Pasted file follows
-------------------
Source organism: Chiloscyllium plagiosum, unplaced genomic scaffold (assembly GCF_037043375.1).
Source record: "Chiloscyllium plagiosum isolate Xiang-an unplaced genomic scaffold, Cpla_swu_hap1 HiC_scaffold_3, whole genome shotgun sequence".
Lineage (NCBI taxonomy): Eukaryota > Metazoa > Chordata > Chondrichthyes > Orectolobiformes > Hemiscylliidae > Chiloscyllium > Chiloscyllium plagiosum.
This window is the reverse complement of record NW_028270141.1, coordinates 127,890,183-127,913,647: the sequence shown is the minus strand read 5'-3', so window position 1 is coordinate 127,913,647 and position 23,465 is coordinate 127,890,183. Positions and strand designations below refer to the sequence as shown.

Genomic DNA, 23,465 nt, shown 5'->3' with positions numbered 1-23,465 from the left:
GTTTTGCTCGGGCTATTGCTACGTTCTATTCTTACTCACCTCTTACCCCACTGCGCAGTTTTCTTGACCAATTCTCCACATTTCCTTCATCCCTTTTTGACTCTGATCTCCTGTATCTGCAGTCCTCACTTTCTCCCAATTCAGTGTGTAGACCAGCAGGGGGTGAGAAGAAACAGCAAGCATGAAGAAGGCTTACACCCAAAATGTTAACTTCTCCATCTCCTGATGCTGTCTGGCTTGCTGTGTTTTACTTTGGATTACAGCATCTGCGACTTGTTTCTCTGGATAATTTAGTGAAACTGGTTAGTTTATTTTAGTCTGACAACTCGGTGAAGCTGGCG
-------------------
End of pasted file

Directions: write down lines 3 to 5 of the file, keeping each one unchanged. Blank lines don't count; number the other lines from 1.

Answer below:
Lineage (NCBI taxonomy): Eukaryota > Metazoa > Chordata > Chondrichthyes > Orectolobiformes > Hemiscylliidae > Chiloscyllium > Chiloscyllium plagiosum.
This window is the reverse complement of record NW_028270141.1, coordinates 127,890,183-127,913,647: the sequence shown is the minus strand read 5'-3', so window position 1 is coordinate 127,913,647 and position 23,465 is coordinate 127,890,183. Positions and strand designations below refer to the sequence as shown.

Genomic DNA, 23,465 nt, shown 5'->3' with positions numbered 1-23,465 from the left: